Vinland Saga, Vol. 8 by Makoto Yukimura (Thomas Maluck)
This one snuck in near the very end of the year, but what a comic! Thorfinn & Co. are preparing to journey to the promised Vinland, aka America, which seems like low-key sailing compared to the story arcs that led up to their decision. However, the introduction of a couple of new players with strong motives keeps the story dynamic and unpredictable. A girl who wishes to forsake her arranged marriage and gender roles to become a sailor, as well as an expert hunter/trapper with secret ties to Thorfinn, are making my wait for Volume 9 in June 2017 that much harder to bear.
Crimson Hero by Mitsuba Takanashi (Priya Sridhar)
Volleyball has never had higher stakes. Nobara, an heiress to a tacky but profitable restaurant, takes offense when her mother forcibly dissolves a volleyball team at her high school to groom her as the next hostess. She immediately runs away from home and starts working as a dorm mother for the boys’ volleyball team. Nobara rallies to reform the girls’ volleyball team, win a few games, and qualify for the Spring Tournament. She has to struggle on a regular basis.
Monstress, Vol. 1 by Marjorie Liu and Sana Takeda (Alex Laffer)
A beautifully illustrated – I mean really stunning – fantasy comic for adults. It is both Monstress, a female-driven adventure, taking in politics and intrigue along the way, and monstrous – it goes to some dark places, but always to advance the story or anchor the narrative in the ‘reality’ of the world being created. Like all great fantasy, it reflects the social context in which it was written; its themes of conflict and marginalisation are particularly timely, given current global events.
Gangsta: Cursed, Vol. 1 by Kohskeand Syuhei Kamo (Vernieda Vergara)
The main Gangsta series may be on hiatus due to Kohske’s health, but fans can still get their fix from this prequel series. Set several years before the main series, it focuses on Marco Adriano back when he was known as Spas and a member of the Destroyers. This opening volume launches with the infamous attack on the city of Ergastulum and ends with the first cracks in Marco’s fervent belief that the Destroyers’ mission is right and just. As with the main series, it explores oppression, subjugation, and humanity…and the fact that the monster might not be standing in front of you but rather lurking in your heart.
Slam #2 by Pamela Ribon, Veronica Fish, Brittany Peer, and Jim Campbell (Jamie Canaves)
Many years ago A&E had a reality show called Rollergirls that followed the lives of women in a Texas Roller Derby league and I loved every single second of that show. Slam! Is managing to fill that gigantic void in my heart that misses those women and their lives on and off the track.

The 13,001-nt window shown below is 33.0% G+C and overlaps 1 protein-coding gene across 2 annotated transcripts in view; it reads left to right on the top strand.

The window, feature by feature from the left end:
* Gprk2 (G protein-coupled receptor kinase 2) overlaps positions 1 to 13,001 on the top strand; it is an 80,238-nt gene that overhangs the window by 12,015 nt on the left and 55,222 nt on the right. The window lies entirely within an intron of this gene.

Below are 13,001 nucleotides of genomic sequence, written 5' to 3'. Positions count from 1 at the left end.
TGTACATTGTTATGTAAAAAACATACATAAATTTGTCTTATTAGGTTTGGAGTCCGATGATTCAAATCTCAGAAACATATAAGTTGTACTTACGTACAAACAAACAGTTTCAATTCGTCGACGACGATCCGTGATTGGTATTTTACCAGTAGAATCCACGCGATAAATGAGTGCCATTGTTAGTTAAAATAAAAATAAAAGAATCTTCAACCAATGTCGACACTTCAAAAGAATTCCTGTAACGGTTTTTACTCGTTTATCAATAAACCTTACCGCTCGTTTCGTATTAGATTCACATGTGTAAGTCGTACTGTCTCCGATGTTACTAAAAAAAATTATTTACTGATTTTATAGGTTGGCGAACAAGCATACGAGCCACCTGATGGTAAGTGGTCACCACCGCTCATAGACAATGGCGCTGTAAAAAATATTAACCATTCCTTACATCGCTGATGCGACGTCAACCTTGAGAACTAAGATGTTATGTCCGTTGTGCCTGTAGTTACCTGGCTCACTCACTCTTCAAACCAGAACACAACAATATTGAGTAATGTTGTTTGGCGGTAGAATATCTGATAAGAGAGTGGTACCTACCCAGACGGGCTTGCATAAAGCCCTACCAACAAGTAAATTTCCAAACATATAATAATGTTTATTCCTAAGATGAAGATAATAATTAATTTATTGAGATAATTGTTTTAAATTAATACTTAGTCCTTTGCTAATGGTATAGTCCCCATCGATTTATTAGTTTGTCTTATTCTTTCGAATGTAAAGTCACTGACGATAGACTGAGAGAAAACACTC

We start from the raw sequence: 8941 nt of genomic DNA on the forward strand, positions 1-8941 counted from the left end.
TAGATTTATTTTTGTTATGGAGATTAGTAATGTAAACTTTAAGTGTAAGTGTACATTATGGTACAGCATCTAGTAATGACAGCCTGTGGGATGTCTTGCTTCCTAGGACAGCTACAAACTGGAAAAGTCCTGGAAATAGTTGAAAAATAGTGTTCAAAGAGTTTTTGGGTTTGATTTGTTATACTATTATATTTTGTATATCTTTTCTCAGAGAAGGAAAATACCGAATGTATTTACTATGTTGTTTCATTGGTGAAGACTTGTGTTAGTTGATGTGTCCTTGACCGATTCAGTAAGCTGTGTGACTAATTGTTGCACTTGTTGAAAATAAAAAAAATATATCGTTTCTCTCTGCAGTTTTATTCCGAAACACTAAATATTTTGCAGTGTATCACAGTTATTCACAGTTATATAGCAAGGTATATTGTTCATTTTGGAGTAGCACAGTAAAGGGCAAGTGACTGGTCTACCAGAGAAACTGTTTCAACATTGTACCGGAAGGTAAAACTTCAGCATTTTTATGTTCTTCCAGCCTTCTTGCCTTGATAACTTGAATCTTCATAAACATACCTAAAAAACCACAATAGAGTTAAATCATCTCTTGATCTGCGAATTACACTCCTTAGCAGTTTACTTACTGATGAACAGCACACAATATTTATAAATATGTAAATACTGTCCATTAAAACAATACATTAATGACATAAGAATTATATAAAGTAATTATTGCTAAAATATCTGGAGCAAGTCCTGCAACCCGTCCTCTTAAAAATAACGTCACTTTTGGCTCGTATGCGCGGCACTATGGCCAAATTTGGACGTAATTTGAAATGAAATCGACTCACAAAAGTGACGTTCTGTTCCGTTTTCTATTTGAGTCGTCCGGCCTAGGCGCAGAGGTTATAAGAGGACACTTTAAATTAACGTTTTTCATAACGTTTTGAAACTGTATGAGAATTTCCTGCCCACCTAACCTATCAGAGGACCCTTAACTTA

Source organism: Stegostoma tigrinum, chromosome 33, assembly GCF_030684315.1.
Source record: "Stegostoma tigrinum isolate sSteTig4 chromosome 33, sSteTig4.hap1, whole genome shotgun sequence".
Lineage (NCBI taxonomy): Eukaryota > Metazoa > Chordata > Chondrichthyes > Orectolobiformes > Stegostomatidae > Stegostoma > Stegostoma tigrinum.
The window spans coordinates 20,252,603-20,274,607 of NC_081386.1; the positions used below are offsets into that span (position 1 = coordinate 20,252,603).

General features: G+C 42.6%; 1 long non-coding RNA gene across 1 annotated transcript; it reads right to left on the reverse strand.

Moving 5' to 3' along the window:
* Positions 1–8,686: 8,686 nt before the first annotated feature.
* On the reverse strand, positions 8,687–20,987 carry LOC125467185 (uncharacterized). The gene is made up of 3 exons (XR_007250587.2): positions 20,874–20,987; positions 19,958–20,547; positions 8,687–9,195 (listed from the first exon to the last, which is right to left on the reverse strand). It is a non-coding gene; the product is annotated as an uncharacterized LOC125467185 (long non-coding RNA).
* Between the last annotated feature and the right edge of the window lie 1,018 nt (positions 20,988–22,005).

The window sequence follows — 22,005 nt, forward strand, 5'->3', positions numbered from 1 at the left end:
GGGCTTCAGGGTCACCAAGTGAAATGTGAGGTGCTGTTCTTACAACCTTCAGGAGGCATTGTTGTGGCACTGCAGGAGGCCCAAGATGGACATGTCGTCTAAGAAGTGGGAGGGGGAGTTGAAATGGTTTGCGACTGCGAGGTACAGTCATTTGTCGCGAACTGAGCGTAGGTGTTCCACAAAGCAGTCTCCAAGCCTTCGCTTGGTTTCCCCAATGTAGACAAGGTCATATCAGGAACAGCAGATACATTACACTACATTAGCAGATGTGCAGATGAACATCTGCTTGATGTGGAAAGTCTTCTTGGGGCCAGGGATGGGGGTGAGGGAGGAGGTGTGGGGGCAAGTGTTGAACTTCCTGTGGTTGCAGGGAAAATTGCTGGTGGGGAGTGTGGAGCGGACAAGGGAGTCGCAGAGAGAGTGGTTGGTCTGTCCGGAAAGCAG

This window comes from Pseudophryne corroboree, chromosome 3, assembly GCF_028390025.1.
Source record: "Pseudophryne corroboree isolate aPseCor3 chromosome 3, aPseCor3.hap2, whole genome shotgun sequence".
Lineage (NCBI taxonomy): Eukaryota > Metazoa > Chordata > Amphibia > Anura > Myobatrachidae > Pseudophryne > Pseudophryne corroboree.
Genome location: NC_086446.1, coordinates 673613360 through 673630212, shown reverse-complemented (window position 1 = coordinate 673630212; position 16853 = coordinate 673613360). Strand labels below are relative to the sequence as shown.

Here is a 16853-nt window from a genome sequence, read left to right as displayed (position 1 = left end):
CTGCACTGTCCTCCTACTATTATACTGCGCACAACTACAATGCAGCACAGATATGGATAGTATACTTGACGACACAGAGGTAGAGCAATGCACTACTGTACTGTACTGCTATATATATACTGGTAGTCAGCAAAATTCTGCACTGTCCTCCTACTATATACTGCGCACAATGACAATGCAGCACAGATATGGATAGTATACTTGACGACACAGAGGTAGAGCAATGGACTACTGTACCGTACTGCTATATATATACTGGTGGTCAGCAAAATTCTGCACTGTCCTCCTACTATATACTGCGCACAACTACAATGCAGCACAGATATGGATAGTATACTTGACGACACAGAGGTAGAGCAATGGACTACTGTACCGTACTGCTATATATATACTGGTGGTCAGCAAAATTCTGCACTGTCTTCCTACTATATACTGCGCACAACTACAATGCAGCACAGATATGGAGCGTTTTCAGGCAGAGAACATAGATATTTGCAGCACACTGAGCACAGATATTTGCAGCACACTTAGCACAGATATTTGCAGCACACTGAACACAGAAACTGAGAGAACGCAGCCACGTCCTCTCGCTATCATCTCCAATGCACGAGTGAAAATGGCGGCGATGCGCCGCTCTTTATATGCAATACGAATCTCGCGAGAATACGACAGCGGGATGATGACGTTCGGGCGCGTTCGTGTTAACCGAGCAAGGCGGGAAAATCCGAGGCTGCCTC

Hawkeye #1 by Kelly Thompson, Leonardo Romero, and Jordie Bellaire (Keri Crist-Wagner)
I love Kate Bishop. I met her in Young Avengers, and got to know her in Hawkeye (the Fraction and Aja version). Kate’s solo title does not disappoint, giving us a glimpse into the everyday life of a not so everyday hero. From setting up her office to foiling a bank robbery, Kate does it all with a wink and a smirk, and L.A. is the perfect setting. The pages practically radiate sunshine.
Twin Spica, Vol. 1 by Kou Yaginuma (Megan Cavitt)
In an alternate-universe 2010, Japan launches The Lion, its first manned spacecraft – only to see it fail moments after takeoff, crashing into a populated area and killing or injuring dozens of bystanders. Ten years later, Asumi Kamogawa refuses to let her mother’s death in the Lion incident dampen her dreams of becoming an astronaut. This is primarily a series about endurance in the face of grief, with a gentle twist of magical realism. Some of the volumes seem to be out of print and can therefore be expensive to purchase in good condition, so get thee to the ebooks!
Supergirl: Being Super #1 by Mariko Tamaki, Joelle Jones, Sandu Florea, and Kelly Fitzpatrick (Jess Plummer)
As a longtime Supergirl fan, I’m overwhelmed by the sudden outpouring of quality content for the character. There’s my beloved TV show, the excellent Adventures of Supergirl tie-in comic, the equally excellent main continuity Supergirl book, her prominent place in the wildly popular DC Super Hero Girls line – and now there’s Being Super. The first issue of this out-of-continuity miniseries gives us a Kara on the cusp of her 16th birthday, puzzling over who she was before her adoptive parents found her in a rocket at age 8, with no memory of how she got there. Tamaki and Jones’s Midvale is sweetly melancholy and slightly eerie, with wonderfully realized supporting characters and an introspective, very teenage-feeling Kara at its heart. This book is what Smallville wishes it could have been.
Mockingbird: S.H.I.E.L.D. 50th Anniversary #1 – Chelsea Cain, Joelle Jones, & Paul Renaud (Swapna)
I’ve been trying to catch up on my Marvel Unlimited reading (I forgot I had a subscription for awhile there), and this Mockingbird one-shot was at the top of my list. I’m excited to dive into the Mockingbird trade, but I wanted to check out Cain’s initial run with the character first, and I wasn’t disappointed. Bobbi is smart, hilarious, and really, everything I didn’t know I wanted in a main character. I’m sad her solo series is only 8 issues, but man, it’ll be a great ride.